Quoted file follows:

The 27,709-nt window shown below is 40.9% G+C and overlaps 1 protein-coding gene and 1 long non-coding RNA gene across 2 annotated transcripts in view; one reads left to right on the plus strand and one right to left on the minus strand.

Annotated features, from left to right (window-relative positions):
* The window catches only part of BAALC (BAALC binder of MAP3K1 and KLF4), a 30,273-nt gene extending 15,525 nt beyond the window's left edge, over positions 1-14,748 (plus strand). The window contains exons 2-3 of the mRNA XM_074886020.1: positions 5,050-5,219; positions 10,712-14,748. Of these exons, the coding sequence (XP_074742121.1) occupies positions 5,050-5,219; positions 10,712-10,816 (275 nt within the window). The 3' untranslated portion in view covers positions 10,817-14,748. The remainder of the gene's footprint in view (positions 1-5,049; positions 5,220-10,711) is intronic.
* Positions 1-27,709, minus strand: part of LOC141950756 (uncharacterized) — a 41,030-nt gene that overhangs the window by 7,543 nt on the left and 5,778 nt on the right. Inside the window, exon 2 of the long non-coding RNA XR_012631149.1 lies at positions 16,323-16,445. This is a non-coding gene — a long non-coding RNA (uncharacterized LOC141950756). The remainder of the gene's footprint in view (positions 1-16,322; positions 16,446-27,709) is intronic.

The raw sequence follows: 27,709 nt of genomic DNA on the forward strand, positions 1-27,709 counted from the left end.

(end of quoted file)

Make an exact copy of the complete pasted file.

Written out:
The 27,709-nt window shown below is 40.9% G+C and overlaps 1 protein-coding gene and 1 long non-coding RNA gene across 2 annotated transcripts in view; one reads left to right on the plus strand and one right to left on the minus strand.

Annotated features, from left to right (window-relative positions):
* The window catches only part of BAALC (BAALC binder of MAP3K1 and KLF4), a 30,273-nt gene extending 15,525 nt beyond the window's left edge, over positions 1-14,748 (plus strand). The window contains exons 2-3 of the mRNA XM_074886020.1: positions 5,050-5,219; positions 10,712-14,748. Of these exons, the coding sequence (XP_074742121.1) occupies positions 5,050-5,219; positions 10,712-10,816 (275 nt within the window). The 3' untranslated portion in view covers positions 10,817-14,748. The remainder of the gene's footprint in view (positions 1-5,049; positions 5,220-10,711) is intronic.
* Positions 1-27,709, minus strand: part of LOC141950756 (uncharacterized) — a 41,030-nt gene that overhangs the window by 7,543 nt on the left and 5,778 nt on the right. Inside the window, exon 2 of the long non-coding RNA XR_012631149.1 lies at positions 16,323-16,445. This is a non-coding gene — a long non-coding RNA (uncharacterized LOC141950756). The remainder of the gene's footprint in view (positions 1-16,322; positions 16,446-27,709) is intronic.

The raw sequence follows: 27,709 nt of genomic DNA on the forward strand, positions 1-27,709 counted from the left end.